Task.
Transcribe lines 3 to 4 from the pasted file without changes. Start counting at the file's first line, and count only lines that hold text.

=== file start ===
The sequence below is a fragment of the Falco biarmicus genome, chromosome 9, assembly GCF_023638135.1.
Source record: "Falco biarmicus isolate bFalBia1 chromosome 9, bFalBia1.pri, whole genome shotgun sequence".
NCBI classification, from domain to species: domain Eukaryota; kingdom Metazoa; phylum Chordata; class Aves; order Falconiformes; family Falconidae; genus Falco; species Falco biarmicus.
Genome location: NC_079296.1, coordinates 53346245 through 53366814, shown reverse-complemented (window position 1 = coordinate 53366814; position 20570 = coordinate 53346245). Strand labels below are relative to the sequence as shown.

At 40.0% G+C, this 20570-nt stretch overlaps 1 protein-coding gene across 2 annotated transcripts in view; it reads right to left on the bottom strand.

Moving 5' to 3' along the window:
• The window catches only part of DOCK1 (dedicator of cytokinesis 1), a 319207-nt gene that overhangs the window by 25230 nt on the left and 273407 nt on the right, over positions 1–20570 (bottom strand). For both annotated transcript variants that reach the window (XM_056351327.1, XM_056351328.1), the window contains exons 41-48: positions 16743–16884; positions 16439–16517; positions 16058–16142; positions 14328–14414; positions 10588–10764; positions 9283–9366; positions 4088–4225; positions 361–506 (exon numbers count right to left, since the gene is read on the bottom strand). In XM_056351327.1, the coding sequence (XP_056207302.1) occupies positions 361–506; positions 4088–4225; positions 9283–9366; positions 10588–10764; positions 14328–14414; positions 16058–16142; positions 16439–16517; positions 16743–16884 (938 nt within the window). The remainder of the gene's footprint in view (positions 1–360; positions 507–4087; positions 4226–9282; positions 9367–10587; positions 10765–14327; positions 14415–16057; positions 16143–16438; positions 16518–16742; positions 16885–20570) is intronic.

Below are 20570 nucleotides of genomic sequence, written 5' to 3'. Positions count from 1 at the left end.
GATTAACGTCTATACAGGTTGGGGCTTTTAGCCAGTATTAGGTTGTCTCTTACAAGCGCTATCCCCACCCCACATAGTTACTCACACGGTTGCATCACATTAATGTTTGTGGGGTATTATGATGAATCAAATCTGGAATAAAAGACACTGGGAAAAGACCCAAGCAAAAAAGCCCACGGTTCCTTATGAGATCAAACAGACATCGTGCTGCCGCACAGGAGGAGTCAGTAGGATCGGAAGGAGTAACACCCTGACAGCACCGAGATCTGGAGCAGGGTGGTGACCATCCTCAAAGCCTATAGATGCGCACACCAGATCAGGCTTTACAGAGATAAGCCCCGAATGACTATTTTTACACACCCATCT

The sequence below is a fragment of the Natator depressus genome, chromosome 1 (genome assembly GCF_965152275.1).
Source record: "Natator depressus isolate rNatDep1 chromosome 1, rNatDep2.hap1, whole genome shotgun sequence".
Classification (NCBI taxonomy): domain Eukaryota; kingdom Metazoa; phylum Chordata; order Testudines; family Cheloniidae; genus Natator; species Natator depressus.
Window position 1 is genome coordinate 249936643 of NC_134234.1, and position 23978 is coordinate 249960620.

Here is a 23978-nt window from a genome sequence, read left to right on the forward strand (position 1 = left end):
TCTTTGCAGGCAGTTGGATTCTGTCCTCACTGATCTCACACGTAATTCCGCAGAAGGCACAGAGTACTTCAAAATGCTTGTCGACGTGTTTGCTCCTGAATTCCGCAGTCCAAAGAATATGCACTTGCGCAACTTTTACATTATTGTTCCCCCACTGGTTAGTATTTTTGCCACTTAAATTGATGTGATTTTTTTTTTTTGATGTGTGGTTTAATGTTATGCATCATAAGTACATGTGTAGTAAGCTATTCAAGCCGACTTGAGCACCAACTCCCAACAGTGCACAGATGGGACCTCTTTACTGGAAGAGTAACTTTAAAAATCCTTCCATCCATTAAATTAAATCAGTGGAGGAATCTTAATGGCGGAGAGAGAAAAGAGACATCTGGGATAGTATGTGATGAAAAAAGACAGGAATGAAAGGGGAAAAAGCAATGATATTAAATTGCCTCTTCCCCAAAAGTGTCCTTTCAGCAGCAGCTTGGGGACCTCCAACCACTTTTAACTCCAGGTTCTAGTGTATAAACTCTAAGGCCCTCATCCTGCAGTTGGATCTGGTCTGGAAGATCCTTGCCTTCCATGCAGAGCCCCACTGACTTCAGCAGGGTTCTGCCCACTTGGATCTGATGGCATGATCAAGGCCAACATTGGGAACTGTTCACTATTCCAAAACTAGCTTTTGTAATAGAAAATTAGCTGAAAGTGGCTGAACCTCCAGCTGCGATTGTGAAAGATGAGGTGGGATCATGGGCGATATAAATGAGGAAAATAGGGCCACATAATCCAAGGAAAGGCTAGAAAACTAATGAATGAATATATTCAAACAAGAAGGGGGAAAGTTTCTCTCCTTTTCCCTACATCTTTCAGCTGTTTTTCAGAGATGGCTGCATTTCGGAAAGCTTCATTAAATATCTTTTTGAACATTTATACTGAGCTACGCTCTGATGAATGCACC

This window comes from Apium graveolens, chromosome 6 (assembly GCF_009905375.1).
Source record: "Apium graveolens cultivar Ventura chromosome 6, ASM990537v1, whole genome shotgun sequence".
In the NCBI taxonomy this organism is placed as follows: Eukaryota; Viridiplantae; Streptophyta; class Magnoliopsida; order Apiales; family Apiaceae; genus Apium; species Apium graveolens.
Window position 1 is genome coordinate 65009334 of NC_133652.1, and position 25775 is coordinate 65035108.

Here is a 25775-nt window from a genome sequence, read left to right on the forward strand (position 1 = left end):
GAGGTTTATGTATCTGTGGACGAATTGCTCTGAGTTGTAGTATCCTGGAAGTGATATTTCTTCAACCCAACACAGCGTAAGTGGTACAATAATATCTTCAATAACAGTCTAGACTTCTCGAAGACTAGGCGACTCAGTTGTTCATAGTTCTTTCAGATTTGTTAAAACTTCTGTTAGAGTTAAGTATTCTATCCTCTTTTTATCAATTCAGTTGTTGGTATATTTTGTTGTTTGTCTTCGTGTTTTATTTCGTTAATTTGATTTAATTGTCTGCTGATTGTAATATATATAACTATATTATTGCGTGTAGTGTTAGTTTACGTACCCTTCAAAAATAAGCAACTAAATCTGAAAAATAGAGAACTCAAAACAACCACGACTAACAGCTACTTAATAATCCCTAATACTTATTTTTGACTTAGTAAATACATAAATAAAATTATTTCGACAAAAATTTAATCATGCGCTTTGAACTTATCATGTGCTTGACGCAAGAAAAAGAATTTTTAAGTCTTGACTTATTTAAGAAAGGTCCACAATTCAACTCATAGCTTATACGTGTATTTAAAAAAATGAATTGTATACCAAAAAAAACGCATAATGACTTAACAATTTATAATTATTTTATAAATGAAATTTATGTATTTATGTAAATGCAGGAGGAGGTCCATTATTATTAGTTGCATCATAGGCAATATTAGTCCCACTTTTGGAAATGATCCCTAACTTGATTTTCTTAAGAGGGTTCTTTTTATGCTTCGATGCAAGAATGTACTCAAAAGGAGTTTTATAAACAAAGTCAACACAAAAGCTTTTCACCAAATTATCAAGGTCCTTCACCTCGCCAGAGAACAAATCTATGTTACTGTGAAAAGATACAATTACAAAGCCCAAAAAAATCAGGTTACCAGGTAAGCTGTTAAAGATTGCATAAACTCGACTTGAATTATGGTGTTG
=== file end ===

NCBI classification, from domain to species: domain Eukaryota; kingdom Metazoa; phylum Chordata; class Aves; order Falconiformes; family Falconidae; genus Falco; species Falco biarmicus.
Genome location: NC_079296.1, coordinates 53346245 through 53366814, shown reverse-complemented (window position 1 = coordinate 53366814; position 20570 = coordinate 53346245). Strand labels below are relative to the sequence as shown.